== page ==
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Letters to Editor

Renovate

Dear Editor:

With the “no” vote prevailing on item 3B in recent balloting, Pagosa is faced with what to do about the school’s leaky flat roof. I am told that “experts” say it can’t be repaired. As a retired contractor with much roofing work in the vicious winter climates of the northeast, I see a positive outcome to the town’s dilemma.

First off, it’s got to be said that flat roofs are the most susceptible of all roof types to leaks, that the source of those leaks can be hard to find, and, even if found, are often hard to repair. Sometimes the solution must come down to building a pitched roof over the old flat roof, and this, I believe, is what Pagosa must do. Pitched roofs normally have any pitch from 12/12 (a 45-degree roof, 12 inches of rise for 12 inches of pitch down to, say, 6/12. They will always drop their snow loads on the low end of their pitch. On the schools, there would be as many pitch intersections as the intersecting shapes of the structure below requires. The directions of any “run” of a roof will be in accord with economy and where its snow and rain loads are to fall.

Both pitched roofs and, to a lesser extent, shed roofs create space over the old flat roof, and this can be valuable space. On it, for example, thick insulation batts can be laid down, these serving to offset the cost of roof construction, as well as to offer heat savings in the future. Also, if a 12/12 pitch — or even a 10/12 pitch — were chosen, valuable space, or fices, for instance, would be created over the old flat roof. Of course, the town would be called upon to have designs drawn up and put out to bid.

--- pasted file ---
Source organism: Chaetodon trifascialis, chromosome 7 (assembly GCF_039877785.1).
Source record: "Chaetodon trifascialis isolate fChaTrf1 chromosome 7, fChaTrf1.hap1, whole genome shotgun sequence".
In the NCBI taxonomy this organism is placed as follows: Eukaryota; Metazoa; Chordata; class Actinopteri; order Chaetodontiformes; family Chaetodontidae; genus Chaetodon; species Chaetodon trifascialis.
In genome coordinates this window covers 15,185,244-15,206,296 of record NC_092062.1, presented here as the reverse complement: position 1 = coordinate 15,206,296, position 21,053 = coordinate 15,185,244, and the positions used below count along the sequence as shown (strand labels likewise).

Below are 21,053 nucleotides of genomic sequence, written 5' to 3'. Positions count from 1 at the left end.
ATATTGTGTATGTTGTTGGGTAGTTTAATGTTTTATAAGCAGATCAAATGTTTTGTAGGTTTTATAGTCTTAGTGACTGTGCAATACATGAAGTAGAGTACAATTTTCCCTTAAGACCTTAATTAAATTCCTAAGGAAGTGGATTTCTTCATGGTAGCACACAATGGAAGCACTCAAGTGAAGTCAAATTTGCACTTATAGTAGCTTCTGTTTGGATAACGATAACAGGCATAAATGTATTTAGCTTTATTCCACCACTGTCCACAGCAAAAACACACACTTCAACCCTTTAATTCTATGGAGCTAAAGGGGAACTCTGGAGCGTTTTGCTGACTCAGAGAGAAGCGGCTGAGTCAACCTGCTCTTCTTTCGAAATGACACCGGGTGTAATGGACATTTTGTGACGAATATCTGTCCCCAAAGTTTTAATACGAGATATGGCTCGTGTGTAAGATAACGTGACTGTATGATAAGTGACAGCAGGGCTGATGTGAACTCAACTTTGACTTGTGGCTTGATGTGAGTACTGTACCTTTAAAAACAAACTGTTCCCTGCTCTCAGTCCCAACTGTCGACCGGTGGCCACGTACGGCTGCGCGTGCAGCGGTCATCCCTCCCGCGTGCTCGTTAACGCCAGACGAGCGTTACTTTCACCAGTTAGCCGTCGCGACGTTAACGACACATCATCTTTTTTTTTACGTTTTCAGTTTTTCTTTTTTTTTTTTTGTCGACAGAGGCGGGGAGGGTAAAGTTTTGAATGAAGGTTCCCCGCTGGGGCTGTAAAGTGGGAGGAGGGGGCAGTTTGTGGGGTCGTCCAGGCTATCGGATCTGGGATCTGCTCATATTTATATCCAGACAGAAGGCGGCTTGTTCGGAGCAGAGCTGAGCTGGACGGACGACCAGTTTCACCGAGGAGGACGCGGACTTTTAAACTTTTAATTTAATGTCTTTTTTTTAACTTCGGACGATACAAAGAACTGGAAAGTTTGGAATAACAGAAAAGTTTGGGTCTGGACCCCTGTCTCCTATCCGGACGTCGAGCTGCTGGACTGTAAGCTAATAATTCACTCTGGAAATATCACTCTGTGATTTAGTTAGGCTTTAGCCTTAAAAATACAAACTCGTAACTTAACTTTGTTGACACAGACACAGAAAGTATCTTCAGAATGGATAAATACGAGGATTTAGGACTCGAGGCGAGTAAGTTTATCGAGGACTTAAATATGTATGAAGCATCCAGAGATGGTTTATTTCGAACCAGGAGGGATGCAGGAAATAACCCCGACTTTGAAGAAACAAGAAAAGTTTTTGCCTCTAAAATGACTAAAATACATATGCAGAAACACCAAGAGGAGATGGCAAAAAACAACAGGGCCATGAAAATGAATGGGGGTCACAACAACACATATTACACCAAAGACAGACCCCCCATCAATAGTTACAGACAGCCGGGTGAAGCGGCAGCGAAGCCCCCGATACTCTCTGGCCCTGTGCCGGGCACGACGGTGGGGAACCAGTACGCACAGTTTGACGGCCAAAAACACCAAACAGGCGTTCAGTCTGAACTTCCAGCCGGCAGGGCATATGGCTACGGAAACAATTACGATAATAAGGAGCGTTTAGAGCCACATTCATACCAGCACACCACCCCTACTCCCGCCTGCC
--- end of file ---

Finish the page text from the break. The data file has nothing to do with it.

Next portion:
I used to live in Norwich, Vermont, across the river from Hanover, New Hampshire. The two towns have an interstate school district, high school students from Norwich going to Hanover High School. Eight years ago, the question arose about whether to tear down the old Hanover High School, built in 1931, and build a new high school north of the town proper, or to totally renovate the old high school, incorporating the former middle and elementary schools into it, for a new high school. Final costs were a bit unpredictable. But a strong sentiment arose “to keep our high school in town.” Cost estimates were advanced for both options (with final cost admittedly hard to predict), and finally both options were put to the town for vote. The vote to keep the high school in town won.

In Pagosa, there does not seem to be the same sentiment of keeping the middle school in town. It’s pointed out that middle school students have to cross U.S.160. Honestly, I see that residents in Norwich have to cross major traffic artery (the town population is over 6,000; add to that several hundred students of Dartmouth College). Also, at Hanover, there are about 3,000 students; school buses unload and load right in front of the school; about 500 students are bussed to and from Norwich every school day.